fussy; fussing; regression; weeks; unsettled; crying; development; infant; baby; behaviour; wonder; cling; sunny; growth; spurts;
Some people who have researched baby development and behaviour think that there may be predictable times during the first year of a baby's life when a baby may be more demanding (fussier) than usual, and other times when a baby may be calmer. The fussy times have been called the 'wonder weeks' by some writers (see below), because it is during these more difficult weeks that babies are making big steps forward in their development.
These changes in the way your baby is behaving week by week may occur in cycles over the first year or so. In some babies these patterns of changing behaviour may be clear, while for others they may not occur, or they may not be clear.
Once they have taken one of these big steps in their development, they may have times when they are less demanding. These times have been called 'sunny' times. There has been some research that suggests these cycles of changes in behaviour may happen in many different cultures.
Other things can cause differences in behaviour day by day and the way that a baby manages changes in his or her life, such becoming anxious such as when separated from his mother (separation anxiety), changes in what is going on around him, and minor illnesses or pain such as nappy rash or sore ears. Teething has been claimed by many people to affect behaviour, while some research has shown that it probably is not the cause of a baby being fussier than usual.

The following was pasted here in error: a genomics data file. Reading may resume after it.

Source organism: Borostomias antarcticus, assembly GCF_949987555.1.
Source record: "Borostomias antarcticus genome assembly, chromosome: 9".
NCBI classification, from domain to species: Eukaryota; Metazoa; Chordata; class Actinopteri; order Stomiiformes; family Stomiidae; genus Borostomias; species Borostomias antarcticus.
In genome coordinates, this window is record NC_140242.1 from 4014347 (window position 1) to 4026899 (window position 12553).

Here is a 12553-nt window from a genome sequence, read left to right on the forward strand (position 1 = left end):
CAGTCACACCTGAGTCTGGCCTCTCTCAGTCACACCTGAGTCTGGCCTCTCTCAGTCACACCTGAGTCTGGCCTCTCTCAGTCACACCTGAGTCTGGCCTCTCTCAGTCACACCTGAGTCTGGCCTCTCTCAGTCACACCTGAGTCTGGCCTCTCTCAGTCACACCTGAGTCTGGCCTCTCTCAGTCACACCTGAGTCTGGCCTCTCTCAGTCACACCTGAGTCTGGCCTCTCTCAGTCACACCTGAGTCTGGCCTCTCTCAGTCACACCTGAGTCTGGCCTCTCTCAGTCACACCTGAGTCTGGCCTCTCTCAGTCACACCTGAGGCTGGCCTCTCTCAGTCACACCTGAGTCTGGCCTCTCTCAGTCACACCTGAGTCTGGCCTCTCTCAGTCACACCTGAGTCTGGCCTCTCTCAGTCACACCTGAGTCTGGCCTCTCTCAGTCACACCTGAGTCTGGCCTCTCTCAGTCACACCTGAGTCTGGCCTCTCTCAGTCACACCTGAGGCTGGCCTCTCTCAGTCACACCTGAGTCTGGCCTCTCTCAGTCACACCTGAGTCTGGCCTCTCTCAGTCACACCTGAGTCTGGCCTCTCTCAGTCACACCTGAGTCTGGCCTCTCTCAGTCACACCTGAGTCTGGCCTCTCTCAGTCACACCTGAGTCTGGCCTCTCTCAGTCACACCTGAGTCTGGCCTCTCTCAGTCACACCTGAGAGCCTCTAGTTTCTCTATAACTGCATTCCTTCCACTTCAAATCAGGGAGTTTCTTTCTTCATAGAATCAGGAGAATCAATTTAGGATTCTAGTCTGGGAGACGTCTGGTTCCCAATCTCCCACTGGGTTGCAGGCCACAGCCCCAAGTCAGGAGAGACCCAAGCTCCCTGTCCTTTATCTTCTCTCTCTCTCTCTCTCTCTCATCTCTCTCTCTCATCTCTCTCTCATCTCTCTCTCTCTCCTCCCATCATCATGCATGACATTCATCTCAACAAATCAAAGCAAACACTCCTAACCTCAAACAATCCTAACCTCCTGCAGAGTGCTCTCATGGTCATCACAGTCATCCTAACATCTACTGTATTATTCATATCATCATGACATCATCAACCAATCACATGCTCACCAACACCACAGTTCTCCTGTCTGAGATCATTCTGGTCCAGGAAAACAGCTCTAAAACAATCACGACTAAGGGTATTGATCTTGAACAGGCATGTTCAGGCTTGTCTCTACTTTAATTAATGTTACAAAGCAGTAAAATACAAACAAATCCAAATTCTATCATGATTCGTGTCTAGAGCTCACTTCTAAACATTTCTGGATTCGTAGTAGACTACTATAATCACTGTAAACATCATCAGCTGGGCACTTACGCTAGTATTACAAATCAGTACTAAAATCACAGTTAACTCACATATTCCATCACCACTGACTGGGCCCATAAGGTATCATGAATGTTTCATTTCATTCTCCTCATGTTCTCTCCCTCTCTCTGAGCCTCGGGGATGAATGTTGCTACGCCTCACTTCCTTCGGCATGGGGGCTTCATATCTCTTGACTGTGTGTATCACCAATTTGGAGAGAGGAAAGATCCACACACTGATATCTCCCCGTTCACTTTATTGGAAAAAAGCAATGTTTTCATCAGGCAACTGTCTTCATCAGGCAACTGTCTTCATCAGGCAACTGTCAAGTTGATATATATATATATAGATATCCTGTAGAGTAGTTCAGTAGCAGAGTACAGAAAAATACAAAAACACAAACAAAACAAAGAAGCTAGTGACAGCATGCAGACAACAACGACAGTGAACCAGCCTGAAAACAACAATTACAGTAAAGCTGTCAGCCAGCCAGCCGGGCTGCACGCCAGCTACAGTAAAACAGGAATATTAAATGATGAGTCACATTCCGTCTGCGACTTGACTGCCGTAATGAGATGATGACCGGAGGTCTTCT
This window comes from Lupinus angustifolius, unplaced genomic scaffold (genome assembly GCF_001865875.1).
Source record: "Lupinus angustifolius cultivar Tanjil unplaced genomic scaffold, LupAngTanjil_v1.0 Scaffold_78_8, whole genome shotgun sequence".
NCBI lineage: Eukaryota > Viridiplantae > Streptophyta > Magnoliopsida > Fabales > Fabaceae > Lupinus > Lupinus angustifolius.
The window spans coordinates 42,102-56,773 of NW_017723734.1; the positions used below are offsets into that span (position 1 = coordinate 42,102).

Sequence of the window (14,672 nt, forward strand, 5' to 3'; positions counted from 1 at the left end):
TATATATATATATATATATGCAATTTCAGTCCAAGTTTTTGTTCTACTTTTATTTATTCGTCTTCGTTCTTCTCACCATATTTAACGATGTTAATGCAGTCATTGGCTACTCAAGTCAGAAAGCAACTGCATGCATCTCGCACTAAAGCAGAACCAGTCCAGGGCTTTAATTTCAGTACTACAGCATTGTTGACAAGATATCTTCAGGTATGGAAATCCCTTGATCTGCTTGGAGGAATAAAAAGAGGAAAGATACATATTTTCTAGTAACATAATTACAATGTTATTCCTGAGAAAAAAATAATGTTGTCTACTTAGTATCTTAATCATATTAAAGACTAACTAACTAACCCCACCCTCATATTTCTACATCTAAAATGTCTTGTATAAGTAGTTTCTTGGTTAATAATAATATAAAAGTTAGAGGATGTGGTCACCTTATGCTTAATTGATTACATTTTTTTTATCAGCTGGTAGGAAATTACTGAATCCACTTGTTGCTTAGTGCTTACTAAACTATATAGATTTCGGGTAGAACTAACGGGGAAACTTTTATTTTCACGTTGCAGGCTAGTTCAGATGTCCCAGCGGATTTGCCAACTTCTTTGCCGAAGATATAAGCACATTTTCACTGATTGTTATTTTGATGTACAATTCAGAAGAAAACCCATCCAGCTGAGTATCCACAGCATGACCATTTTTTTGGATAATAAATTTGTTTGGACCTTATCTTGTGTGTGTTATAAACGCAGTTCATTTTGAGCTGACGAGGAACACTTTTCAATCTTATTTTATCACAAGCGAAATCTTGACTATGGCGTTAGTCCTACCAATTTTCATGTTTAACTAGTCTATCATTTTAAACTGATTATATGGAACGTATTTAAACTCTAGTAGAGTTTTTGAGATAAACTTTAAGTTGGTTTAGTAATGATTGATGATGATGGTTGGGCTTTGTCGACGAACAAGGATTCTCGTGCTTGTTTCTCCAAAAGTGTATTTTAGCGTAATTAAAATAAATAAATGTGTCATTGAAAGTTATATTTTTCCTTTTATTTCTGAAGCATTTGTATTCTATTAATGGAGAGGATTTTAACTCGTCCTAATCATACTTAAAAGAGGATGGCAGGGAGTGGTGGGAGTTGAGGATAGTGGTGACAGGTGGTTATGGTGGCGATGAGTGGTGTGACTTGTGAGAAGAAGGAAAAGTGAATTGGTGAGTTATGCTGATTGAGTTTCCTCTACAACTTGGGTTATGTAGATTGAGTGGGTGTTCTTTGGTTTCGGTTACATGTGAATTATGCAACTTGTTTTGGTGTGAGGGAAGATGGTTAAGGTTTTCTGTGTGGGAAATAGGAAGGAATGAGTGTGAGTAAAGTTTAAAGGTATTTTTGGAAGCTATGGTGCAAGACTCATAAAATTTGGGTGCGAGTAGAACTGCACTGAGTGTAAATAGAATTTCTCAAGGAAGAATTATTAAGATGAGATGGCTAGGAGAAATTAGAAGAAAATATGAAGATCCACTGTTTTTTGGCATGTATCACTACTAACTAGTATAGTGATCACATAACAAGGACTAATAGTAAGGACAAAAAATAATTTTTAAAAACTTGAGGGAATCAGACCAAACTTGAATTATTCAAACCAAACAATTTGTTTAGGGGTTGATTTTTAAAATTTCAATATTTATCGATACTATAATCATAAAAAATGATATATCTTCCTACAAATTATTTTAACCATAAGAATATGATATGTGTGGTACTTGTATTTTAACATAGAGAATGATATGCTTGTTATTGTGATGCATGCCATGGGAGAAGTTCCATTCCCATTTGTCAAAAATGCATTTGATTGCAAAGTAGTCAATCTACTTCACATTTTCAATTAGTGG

A baby’s temperament - whether they tend to be calm and easy to get on, or find changes and life in general more difficult – can lead them to be more or less fussy that other babies much of the time. Calm babies tend to be happier, cry less and go to sleep more easily. But even calm babies may have days when they seem more easily upset than other times for no reason that can be worked out.
We know that development in physical skills happens in 'steps' - one day a baby can take a step and start to walk, whereas the day before he could not take that step. Similarly, it is thought that the way that a baby can think, feel, notice and understand what is happening around him (mental development) might also happen in steps.
- For example, at around the age of 8 weeks, a baby can begin to recognise more of the people and things that she can see around her.
- At about 6 months she can start to realise that some people are around most of the time (her parents for example), while some people are strangers. Before that time she did not know that some people were strangers.
There is much more about this in our topics on child development in the Growth and development section of this website,
Changes in thinking can show up in changes in what a baby can do, and how she behaves. During these times when a baby's ability to understand the world around them is changing, she may need more attention.
- She may cry more, be more fussy and need more comforting. This may be due to other reasons, such as being unwell.
- Some of the babies lose their appetites.
- Some babies who have been sleeping well may take more time to go off to sleep and wake more often.
- Some young children who have been happily exploring their world may become more clingy, and become upset much more easily.
- They may show an increased need for body contact with their mothers or other caregivers.
Sometimes babies or young children will seem to have gone backwards in their development. In fact, they are making a big step forward, but this step is confusing to them, and they may behave more like a younger baby.
Calmer 'sunny' weeks
When babies have fully 'climbed' this developmental step, there may be several weeks when they are happier. They can happily try out their new skills. They may be less easily upset. They may allow you to be out of sight more often, and go off to sleep more easily.
- Some babies are generally easier to get on with than other babies. They tend to be happier, cry less and go to sleep more easily.
- Other babies are easily upset and cry a great deal more often.